9/06/2020 Peter Durantine

Acting is Essential in Storytelling Performances

April Armstrong has appeared on stage, screen and television as an actor and singer. She also uses her craft for her storytelling performances, one of which she will bring virtually to Franklin & Marshall College at 8 p.m. Sept. 8 at Brooks College House.  

Armstrong recently discussed the difference between a one-person show and a storytelling performance, which she described as essentially inhabiting the character of the story the performer is telling.

“I think there is a lot of acting in storytelling,” she said. “One of the differences I feel is when you are acting, you’re emoting a lot of feelings – your character is feeling this and that – and in storytelling, you are telling what the character is feeling; you’re not feeling it.” 

But there is a difference, said Armstrong, whose acting credits include NBC’s Law & Order SVU, the national Broadway tour of “Ragtime” and the film “Washington Square.”

“A storyteller is asking the members of the audience to conjure up their own image of what is happening to the character of that story and then make a direct correlation to a feeling that they have had. In acting, that character is going to go through a lot of changes at a very intense time and the audience is going to watch you do it,” she said. “They’re going to watch you literally go through all of that right in front of them, and they don’t have to imagine anything because it’s happening right in front of them.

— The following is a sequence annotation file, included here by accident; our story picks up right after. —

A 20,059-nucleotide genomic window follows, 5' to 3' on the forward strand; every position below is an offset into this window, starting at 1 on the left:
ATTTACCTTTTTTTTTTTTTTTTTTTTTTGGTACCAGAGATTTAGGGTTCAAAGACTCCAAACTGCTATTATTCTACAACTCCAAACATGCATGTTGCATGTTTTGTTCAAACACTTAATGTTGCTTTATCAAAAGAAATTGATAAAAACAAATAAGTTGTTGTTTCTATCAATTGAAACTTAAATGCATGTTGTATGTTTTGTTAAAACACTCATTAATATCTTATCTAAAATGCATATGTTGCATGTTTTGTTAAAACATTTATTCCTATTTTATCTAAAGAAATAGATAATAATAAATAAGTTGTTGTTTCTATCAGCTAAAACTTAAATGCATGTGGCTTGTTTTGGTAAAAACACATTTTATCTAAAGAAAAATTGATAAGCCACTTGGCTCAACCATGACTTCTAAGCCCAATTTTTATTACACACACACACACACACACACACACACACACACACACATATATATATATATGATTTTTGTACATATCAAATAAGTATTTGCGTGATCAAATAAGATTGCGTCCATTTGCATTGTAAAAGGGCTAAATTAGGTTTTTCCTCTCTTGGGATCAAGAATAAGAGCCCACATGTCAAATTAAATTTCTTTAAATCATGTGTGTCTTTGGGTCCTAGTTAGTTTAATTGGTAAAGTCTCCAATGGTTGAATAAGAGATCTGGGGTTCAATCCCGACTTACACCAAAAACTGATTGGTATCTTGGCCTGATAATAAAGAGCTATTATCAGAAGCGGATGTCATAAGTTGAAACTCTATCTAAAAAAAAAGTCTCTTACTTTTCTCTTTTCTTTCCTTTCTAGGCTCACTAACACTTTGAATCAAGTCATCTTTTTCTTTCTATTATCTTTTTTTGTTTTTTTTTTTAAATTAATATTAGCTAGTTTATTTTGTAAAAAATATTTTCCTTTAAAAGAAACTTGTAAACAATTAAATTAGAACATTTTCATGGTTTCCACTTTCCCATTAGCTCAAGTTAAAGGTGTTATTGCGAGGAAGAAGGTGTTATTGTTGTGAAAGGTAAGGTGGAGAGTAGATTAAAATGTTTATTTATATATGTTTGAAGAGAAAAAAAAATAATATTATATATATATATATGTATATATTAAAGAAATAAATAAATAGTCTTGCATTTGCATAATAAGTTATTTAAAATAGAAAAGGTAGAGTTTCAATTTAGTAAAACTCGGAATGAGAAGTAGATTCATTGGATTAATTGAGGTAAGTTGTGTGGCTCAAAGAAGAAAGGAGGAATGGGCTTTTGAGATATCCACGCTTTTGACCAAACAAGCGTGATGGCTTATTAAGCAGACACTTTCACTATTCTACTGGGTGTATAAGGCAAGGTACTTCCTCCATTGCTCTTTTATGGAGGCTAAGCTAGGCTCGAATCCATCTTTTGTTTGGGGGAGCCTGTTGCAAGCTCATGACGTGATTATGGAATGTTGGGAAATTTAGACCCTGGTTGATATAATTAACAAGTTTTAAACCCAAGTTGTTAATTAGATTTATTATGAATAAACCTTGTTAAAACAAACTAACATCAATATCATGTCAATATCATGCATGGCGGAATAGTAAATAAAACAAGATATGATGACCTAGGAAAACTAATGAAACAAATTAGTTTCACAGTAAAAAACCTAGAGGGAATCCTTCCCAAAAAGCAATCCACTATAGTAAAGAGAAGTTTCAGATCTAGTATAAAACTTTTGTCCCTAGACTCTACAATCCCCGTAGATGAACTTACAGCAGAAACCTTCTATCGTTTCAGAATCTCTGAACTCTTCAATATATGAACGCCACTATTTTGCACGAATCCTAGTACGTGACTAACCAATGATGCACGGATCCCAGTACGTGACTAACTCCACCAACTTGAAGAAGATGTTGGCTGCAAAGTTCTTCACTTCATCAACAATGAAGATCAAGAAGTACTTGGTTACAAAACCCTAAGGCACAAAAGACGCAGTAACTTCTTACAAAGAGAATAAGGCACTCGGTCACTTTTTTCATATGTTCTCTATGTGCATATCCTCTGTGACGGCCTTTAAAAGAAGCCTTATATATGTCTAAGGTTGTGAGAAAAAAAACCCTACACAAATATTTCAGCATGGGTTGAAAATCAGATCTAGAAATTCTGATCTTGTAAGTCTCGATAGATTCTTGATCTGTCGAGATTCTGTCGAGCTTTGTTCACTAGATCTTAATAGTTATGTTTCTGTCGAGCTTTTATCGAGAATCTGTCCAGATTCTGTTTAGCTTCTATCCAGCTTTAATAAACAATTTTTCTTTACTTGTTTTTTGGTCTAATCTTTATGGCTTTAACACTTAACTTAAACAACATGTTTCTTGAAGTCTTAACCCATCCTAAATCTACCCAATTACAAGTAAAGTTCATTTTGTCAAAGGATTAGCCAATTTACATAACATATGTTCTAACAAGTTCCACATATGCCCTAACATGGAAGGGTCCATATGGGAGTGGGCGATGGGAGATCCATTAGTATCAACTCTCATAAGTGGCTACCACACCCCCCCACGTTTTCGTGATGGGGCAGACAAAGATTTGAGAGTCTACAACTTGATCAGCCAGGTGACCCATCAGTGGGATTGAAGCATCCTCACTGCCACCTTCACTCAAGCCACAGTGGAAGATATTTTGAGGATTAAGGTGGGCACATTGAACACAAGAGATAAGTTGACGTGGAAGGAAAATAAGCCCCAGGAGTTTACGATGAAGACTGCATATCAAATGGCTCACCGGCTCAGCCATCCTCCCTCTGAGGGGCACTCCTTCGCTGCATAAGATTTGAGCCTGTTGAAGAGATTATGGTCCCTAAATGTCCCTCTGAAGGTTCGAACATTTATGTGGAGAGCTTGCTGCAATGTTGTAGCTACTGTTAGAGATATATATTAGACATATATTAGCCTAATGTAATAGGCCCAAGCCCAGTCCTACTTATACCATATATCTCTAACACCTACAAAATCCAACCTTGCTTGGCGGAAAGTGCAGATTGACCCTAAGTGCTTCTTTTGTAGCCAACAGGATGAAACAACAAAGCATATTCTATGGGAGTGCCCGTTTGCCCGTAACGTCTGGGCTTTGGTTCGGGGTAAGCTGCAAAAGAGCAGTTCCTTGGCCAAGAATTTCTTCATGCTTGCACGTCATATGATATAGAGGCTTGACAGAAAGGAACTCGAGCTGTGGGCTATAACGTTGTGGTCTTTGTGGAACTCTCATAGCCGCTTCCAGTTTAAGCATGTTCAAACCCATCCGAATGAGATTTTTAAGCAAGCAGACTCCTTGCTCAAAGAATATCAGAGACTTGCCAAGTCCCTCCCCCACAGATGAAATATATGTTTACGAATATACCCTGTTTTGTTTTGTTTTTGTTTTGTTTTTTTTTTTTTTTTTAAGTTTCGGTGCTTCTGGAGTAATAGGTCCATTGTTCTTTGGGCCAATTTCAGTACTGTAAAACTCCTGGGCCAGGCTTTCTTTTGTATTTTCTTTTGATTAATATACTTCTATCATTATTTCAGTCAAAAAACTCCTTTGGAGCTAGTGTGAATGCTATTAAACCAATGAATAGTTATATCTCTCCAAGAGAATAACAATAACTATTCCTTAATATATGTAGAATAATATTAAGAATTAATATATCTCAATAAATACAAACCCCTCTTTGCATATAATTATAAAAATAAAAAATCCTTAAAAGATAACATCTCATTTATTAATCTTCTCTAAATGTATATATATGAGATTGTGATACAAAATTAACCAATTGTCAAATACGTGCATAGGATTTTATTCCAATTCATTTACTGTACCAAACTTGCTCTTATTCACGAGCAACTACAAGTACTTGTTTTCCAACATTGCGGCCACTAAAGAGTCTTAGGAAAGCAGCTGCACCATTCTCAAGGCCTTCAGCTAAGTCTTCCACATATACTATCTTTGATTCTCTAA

“The storyteller is the narrator as well as all the characters, and they are also the chorus commenting on the issues and emotions at hand and offering permission for the listener to feel and then, draw their own conclusions.”

Armstrong, who earned a master’s degree in music education from Teachers College, Columbia University, tells multicultural folktales that include African American and Latino stories. In her storytelling performances, like the West African folktale “Why the Sun and the Moon Live in the Sky,” she combines live music and singing. 

Read more about Armstrong and watch some of her performances here.

To attend the 8 p.m., Sept. 8 event: 


Meeting ID: 960 7132 1543

Passcode: 676944

More storytelling is scheduled this fall at Franklin & Marshall with a storytelling workshop by Jamie Beth Cohen at 8 p.m. Oct. 13-14.

Why the Sun and the Moon Live in the Sky   April Armstrong Storyteller
Story 10/19/2020

Student Spotlight: Braden Renke '22, Advocate and Athlete

Meet Braden Renke, a student-athlete and advocate for mental health on the F&M campus. We're...

Read More
WVAC Student Impressions
Story 10/16/2020

Winter Visual Arts Center Opens Doors, Crosses Boundaries

After five years of dreaming, conceptualizing, planning, and constructing, a much-anticipated...

Read More
Story 10/15/2020

Despite Pandemic, Political Partisanship, Election is Normal

As an associate professor from Wisconsin, Julia Azari introduced herself to the Oct. 14 Common Hour...

Read More